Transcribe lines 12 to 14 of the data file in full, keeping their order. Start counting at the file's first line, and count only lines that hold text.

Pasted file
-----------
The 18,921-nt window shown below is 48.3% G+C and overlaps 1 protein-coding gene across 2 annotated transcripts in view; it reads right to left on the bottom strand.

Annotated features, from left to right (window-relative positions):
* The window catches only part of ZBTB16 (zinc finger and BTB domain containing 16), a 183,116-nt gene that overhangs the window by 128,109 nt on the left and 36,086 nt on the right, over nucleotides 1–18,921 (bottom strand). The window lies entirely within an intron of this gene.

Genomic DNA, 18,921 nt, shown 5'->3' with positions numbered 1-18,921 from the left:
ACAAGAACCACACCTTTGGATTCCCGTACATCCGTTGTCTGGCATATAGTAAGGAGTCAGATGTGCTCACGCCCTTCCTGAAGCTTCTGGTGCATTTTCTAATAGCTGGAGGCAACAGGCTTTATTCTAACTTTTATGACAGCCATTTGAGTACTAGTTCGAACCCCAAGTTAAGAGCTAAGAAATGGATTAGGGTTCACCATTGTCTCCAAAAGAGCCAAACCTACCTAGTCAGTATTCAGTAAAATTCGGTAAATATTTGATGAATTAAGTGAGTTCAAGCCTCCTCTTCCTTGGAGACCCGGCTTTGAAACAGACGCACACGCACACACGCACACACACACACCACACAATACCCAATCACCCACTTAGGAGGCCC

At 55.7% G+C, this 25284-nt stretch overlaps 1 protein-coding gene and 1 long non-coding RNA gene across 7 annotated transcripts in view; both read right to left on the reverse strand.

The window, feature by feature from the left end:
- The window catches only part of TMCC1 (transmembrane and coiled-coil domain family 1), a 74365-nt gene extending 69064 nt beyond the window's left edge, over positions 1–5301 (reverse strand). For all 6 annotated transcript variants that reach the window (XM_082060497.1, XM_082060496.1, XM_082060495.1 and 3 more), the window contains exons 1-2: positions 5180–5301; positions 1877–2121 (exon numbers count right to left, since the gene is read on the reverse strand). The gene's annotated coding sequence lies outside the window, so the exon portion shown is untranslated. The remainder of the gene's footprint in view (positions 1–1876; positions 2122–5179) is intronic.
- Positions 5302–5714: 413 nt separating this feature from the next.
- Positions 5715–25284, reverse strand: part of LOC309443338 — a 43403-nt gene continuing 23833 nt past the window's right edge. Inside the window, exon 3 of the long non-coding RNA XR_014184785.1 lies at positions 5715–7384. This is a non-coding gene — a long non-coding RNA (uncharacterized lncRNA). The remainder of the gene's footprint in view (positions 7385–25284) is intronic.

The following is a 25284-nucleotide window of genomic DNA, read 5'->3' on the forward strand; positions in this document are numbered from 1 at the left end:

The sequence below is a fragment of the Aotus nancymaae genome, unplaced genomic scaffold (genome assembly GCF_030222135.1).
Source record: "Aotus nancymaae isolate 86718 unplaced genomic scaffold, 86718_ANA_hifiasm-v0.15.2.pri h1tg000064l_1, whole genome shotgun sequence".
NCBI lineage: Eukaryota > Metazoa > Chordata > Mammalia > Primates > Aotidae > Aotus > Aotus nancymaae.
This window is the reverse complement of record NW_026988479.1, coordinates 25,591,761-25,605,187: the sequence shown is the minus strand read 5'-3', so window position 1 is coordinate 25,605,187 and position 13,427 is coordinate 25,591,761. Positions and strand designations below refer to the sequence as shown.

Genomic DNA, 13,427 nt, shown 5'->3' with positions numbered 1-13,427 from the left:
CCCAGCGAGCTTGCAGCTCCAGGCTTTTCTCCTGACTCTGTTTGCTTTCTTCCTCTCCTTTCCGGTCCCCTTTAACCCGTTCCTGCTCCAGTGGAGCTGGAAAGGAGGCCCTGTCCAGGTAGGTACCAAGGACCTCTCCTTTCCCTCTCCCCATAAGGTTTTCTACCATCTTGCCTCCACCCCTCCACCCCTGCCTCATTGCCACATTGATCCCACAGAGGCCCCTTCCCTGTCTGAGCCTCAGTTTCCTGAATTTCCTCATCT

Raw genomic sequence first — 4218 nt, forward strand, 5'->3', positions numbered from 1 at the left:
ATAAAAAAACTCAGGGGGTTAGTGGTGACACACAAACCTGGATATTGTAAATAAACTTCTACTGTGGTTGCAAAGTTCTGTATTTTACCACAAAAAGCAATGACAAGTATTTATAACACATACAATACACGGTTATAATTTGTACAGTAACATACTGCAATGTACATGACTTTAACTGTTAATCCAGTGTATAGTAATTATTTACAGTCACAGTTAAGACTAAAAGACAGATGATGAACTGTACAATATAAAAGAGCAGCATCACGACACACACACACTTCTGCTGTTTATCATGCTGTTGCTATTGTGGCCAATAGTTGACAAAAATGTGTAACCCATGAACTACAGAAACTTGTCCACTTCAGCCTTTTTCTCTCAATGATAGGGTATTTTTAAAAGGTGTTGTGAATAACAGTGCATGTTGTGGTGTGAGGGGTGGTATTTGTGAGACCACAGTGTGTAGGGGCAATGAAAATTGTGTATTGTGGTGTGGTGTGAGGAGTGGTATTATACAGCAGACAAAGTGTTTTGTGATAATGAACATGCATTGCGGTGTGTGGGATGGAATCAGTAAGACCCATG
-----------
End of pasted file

The sequence below is a fragment of the Aotus nancymaae genome, unplaced genomic scaffold (genome assembly GCF_030222135.1).
Source record: "Aotus nancymaae isolate 86718 unplaced genomic scaffold, 86718_ANA_hifiasm-v0.15.2.pri h1tg000064l_1, whole genome shotgun sequence".
NCBI lineage: Eukaryota > Metazoa > Chordata > Mammalia > Primates > Aotidae > Aotus > Aotus nancymaae.